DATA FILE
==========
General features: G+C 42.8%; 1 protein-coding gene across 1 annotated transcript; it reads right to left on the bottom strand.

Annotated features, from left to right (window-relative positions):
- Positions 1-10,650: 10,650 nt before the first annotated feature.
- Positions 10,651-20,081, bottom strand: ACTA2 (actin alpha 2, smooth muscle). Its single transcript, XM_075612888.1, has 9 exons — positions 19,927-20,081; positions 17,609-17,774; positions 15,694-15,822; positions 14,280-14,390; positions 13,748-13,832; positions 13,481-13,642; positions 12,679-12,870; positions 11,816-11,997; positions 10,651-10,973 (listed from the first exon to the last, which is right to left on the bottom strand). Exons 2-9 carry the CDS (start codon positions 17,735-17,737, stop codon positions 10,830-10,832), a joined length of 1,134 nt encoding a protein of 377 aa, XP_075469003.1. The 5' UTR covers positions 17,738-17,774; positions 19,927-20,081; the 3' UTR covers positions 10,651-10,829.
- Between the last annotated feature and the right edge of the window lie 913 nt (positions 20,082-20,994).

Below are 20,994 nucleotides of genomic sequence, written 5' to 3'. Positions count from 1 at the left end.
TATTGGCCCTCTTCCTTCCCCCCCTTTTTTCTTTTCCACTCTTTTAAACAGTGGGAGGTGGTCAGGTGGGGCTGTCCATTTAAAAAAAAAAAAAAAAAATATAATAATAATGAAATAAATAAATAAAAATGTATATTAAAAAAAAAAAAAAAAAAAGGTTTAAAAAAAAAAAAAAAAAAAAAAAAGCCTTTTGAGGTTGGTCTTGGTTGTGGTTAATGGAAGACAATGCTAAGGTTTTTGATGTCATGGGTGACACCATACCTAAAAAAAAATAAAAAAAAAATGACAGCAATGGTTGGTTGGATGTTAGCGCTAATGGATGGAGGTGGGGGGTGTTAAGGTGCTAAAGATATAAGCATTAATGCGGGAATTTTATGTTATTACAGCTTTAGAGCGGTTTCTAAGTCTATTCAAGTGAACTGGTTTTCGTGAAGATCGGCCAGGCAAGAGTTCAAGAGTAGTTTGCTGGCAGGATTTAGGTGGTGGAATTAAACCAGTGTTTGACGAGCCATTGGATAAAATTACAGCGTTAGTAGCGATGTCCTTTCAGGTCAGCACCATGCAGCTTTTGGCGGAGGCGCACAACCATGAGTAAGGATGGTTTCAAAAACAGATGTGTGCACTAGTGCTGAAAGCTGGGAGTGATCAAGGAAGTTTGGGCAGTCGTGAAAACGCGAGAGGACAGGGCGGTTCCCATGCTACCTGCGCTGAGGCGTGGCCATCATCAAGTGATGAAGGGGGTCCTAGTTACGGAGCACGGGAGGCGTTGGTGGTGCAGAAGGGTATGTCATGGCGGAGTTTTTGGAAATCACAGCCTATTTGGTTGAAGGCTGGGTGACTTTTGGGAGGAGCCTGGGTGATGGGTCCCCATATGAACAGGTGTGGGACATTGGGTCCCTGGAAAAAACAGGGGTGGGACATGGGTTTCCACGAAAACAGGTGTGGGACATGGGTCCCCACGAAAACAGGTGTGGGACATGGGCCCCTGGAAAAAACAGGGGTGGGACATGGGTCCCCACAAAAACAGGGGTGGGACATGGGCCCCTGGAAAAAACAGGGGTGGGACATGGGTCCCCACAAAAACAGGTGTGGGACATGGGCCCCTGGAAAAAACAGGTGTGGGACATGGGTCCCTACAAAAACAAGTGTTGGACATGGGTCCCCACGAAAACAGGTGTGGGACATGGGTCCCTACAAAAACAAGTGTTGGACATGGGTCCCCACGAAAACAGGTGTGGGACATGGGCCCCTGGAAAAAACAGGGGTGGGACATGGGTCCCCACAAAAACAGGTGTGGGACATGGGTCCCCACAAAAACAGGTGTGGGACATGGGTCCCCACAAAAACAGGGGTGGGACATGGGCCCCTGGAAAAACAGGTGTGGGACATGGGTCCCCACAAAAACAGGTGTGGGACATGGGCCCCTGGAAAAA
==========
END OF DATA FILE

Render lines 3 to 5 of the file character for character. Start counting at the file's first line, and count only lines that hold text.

- Positions 1-10,650: 10,650 nt before the first annotated feature.
- Positions 10,651-20,081, bottom strand: ACTA2 (actin alpha 2, smooth muscle). Its single transcript, XM_075612888.1, has 9 exons — positions 19,927-20,081; positions 17,609-17,774; positions 15,694-15,822; positions 14,280-14,390; positions 13,748-13,832; positions 13,481-13,642; positions 12,679-12,870; positions 11,816-11,997; positions 10,651-10,973 (listed from the first exon to the last, which is right to left on the bottom strand). Exons 2-9 carry the CDS (start codon positions 17,735-17,737, stop codon positions 10,830-10,832), a joined length of 1,134 nt encoding a protein of 377 aa, XP_075469003.1. The 5' UTR covers positions 17,738-17,774; positions 19,927-20,081; the 3' UTR covers positions 10,651-10,829.
- Between the last annotated feature and the right edge of the window lie 913 nt (positions 20,082-20,994).